This month we consider what one might cook for the new editor
Now, where were we? The Editor, having finally decided that we have spent quite long enough on the reducing diet, is demanding food, and demanding it now! No time for the shops, still less for the market – if only for the very good reason that the market doesn’t come to town for another four days. So: what is there in the fridge? What is there in the cupboard? And what is there in the wine rack?
As it’s Monday, there is of course about half a cold roast guinea fowl in the fridge. There is also getting on for a pint of rather good lightly-thickened stock which passed muster as gravy yesterday and will have to do duty as the base for our sauce today. Naturally, there is some double cream looking for a purpose in life, as well as a few mushrooms. (If there aren’t enough, I shall bulk them out with some soaked dried porcini – in fact, I may introduce some anyway!)
Start with a finely chopped onion. Sweat gently in some unsalted butter, perhaps with a glug of olive oil to stop it burning. A little crushed garlic would be a welcome addition, particularly if you managed to get some of the really fat and juicy new season stuff at the market last week. Add plenty of sliced mushrooms, season and leave to fester awhile. A few leaves of fresh thyme would help, too. Meanwhile, look in the cupboard for some rice. Long grain is what you’re after today, although you could at a pinch turn to Basmati. (Turn to Arborio and you’ll end up with entirely the wrong dish!) In another pan, melt some more butter and gently sauté the rice; when it is glistening, up the heat and add a generous slug of white wine or, perhaps, dry sherry. As the liquid sizzles, add a generous pinch of saffron and stir vigorously. (I read the other day that saffron gives up its colour and flavour better in hot alcohol than it does when soaked in a little boiling water, the way we all learned to do it at school. I don’t know if it’s true, so consider yourselves guinea pigs in this regard.)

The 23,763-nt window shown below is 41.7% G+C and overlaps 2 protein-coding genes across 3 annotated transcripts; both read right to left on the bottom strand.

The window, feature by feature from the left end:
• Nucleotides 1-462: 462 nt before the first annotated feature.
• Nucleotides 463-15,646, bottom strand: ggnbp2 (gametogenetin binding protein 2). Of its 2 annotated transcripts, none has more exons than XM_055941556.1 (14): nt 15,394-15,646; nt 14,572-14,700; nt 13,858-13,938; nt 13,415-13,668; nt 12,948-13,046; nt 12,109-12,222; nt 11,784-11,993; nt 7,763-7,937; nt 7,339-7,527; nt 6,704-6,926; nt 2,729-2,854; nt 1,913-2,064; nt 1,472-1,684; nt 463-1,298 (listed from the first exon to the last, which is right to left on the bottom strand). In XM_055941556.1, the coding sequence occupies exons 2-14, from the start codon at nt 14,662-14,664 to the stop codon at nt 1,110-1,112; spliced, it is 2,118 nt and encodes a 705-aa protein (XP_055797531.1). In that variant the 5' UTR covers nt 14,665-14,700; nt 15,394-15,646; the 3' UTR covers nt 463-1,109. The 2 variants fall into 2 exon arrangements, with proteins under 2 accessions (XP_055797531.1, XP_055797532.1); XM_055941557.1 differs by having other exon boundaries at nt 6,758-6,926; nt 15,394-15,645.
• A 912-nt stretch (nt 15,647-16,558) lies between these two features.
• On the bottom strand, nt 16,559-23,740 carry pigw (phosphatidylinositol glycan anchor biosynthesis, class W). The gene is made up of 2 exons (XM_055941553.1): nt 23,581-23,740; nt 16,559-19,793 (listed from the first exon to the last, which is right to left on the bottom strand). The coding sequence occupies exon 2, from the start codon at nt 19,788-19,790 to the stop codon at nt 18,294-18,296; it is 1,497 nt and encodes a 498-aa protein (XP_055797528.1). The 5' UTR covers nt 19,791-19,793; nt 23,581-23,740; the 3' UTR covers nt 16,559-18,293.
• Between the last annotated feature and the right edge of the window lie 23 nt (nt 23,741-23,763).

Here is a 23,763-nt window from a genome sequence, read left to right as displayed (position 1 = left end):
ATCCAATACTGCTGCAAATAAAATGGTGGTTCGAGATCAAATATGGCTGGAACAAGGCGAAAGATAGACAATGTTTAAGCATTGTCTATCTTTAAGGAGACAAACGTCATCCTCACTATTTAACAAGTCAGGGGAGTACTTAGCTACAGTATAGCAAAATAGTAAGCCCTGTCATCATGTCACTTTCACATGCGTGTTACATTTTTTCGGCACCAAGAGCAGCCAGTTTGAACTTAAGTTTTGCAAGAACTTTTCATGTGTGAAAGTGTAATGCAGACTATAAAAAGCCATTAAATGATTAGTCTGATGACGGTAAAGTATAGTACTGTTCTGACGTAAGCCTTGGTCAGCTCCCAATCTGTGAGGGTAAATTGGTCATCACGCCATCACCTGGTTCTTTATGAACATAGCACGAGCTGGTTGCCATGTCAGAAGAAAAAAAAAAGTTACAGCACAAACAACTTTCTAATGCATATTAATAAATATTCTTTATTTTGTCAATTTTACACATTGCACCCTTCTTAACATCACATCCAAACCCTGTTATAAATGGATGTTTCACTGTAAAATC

If you have a few fresh podded peas you could add to the rice, then do. If you only have frozen, they’ll do nicely, but hold off for five minutes. Add water equivalent to double the volume of your rice (you did remember to measure the volume of your rice, I hope?); season with a soupçon of sea salt, bring to the boil and then simmer very gently until virtually all the water has disappeared, and small holes have begun to appear in the surface of the rice. (If you want to add a stock cube to the water, don’t.) Remove from the heat, place a double thickness of kitchen towel on the surface of the rice, place the lid on the pan and leave to finish cooking in its own steam for ten or fifteen minutes.
Back to your other pan. By now, the mushrooms have given up most of their liquid and those juices have virtually disappeared. Add the left-over stock and bring to the boil. Simmer to reduce until you have a sauce of an attractive, sultry appearance. Keeping it on a low light, add sufficient double cream to take the sauce from merely sultry to downright sinful.
Strip the meat from the carcase of the guinea fowl, discarding the skin. (Do not get confused here – the guinea pig was something else altogether!) Slide the cold meat into the hot sauce and gently heat through. Finally, beat a couple of egg yolks with a very little lemon juice and stir into the sauce only when you have removed it from the heat. In a moment, it will be transformed from downright sinful to fabulously seductive. A garnish of fresh chopped herbs might con you into thinking what you are about to dish up is healthy. Chives if possible.
Some cheese to follow. I seem to have some bits of left-over Camembert, Gruyere and Roquefort which will do very nicely with some decent bread or, if you must, a few cheese biscuits. Grapes are forbidden.
Luckily, I’ve got a few strawberries left over from last evening, so we’ll finish with them. Sadly, though, all the double cream went into the sauce for the main course. Whatever you do, don’t panic. Simply suspend disbelief, hull the strawberries and sprinkle then with freshly squeezed lemon juice and a little freshly ground black pepper. Eat, preferably with a dessert fork.
Those familiar with the oeuvre of Michael Flanders and Donald Swann will remember that ‘Once it’s been opened, you know it won’t keep’ so a new bottle will need to be opened to wash down this improvised supper. Given that it is the height of Summer, a soothing chilled rosé will do very nicely, particularly if you took the precaution of picking up a bottle of Chapel Down English Rosé from Tenterden in Kent, the last time you were in Waitrose. In fact, if I were you, I’d pick up a couple of bottles, as the blurb on the vineyard’s website has it spot on! “A delicate rosé which epitomises English summer with its abundance of strawberries and cream”. What more could one ask? Indeed, a veritable feast fit for a new Editor!